I'm not asking you to decide for me. Just any words of advice or insight would be awesome. I just don't know who else to talk to about this. I can't find any allies in my family.

    In any case, I think I need to find a way to get away from my family.

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    Have they looked at what an addiction counsellor without an MD makes? It's not much. But it sure let's your parents trot it out in social circumstances to show how much holier than their frenemies they are. Like sticking you in a seminary back in the day to be able to say "my son is a priest (so I'm better than you)."

    Psychology is just about the worst paying and least useful college degree. Counsellors average $29k a year. Average, not start. That's $14 an hour. If you want $14 an hour for the rest of your career I will happily put you on a machine tomorrow and teach you everything you want to know, just for asking the question.

    It is your life, you're not a dog show poodle for your parents to groom and primp and make trot in a circle.

    But all of this is silly tosh, because the answer is so obvious. You like math and physical science. You are a better book learner than you are hands on. You have a paid for college scholarship and you need to major in something your parents see as respectable so they get off your back.

    Why aren't you already majoring in mechanical engineering? No brainer. Twice the pay of a counsellor. You can do almost anything with it once you have it, including machining. There are a ton of people here with MechE degrees (myself included.)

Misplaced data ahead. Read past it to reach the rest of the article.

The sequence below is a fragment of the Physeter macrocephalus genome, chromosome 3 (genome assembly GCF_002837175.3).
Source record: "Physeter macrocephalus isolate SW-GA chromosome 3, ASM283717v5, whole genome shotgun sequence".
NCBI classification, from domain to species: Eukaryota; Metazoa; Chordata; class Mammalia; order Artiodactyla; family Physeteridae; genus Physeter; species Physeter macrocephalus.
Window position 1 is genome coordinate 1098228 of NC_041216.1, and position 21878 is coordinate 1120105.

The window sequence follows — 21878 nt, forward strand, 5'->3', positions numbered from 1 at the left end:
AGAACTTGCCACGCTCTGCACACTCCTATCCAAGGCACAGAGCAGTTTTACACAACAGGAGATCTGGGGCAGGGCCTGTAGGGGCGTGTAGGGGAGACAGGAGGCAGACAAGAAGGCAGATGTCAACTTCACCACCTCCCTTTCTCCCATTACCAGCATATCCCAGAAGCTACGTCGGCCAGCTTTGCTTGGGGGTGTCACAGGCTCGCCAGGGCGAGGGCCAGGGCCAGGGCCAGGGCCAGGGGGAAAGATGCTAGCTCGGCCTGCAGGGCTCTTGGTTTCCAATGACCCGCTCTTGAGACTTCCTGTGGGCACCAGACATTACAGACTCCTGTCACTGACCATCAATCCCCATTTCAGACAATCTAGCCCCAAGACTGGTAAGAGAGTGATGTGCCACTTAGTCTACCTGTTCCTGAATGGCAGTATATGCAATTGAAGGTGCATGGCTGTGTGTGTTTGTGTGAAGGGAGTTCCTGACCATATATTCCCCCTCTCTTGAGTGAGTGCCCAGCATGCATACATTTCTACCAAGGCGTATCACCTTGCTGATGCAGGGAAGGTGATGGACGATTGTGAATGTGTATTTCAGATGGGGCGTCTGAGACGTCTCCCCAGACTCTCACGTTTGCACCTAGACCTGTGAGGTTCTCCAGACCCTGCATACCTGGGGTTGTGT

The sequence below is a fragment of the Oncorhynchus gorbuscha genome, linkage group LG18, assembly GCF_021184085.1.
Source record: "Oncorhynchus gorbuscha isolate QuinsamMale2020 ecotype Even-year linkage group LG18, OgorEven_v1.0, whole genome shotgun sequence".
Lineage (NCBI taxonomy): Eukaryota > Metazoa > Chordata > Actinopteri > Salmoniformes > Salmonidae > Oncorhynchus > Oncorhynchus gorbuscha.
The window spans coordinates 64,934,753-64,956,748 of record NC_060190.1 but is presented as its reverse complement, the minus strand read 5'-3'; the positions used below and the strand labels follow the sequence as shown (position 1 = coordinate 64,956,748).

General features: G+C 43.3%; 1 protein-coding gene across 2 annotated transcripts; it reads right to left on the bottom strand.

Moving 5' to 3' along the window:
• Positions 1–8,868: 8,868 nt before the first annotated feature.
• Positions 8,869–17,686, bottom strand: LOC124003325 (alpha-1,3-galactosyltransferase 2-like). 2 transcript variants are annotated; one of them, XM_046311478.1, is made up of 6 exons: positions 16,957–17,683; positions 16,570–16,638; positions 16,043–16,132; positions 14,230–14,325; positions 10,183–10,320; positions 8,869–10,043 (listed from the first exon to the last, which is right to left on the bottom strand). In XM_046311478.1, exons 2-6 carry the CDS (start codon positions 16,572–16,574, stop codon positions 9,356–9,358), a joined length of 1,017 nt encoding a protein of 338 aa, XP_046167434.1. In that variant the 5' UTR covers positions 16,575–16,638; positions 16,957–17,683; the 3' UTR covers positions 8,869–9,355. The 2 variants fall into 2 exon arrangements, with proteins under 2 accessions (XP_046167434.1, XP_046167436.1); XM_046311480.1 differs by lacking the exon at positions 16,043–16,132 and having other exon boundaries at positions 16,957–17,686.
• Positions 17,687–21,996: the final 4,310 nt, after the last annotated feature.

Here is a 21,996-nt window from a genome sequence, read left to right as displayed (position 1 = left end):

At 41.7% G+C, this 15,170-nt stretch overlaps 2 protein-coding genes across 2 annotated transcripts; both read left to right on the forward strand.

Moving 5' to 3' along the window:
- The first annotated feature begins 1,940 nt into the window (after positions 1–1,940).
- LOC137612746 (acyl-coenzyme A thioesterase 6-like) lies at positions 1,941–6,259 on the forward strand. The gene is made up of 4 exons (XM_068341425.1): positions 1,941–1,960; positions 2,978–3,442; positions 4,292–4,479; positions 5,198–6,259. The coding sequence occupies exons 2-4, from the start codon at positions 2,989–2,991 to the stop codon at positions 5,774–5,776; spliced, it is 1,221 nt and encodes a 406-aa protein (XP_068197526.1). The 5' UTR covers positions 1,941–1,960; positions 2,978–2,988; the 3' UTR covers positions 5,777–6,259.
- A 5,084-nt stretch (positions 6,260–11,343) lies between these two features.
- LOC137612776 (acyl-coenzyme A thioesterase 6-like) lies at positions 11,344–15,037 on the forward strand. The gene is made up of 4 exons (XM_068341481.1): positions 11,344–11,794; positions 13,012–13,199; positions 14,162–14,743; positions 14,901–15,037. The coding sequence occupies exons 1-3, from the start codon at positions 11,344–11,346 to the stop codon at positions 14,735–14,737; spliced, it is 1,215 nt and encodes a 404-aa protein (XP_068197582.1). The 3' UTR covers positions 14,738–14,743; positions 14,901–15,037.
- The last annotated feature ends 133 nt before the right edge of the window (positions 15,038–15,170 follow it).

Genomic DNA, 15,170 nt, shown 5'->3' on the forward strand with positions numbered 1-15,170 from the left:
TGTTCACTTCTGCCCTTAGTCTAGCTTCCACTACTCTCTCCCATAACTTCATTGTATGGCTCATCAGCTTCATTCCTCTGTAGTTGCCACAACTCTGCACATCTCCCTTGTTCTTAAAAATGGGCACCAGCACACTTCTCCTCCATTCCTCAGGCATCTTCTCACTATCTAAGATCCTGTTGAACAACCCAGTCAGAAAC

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    Quote Originally Posted by Sm412 View Post
    . . . Machining appeals to my love for mathematics and the physical sciences, both of which I excel in. I like that it is a practical application of both. . . .
    In any case, I think I need to find a way to get away from my family.
    Sounds like you're only two choices down on the Chinese menu of life. Not sure I'd recommend either.

    Excellence in math and physical sciences could take you further than a career either as an addiction counselor or as a machinist. Surely you knew that?

    Best way to cure addiction is likely going to be molecular biology and neuroscience, with a bit of care and cognitive psych thrown in. And lots of counselors burn out. They like the notion of helping folks, but get burned out by the folks they're actually dealing with day to day. Want to have an impact on addiction? Consider a career in something like computational biology. You may even get to design and build some research instruments.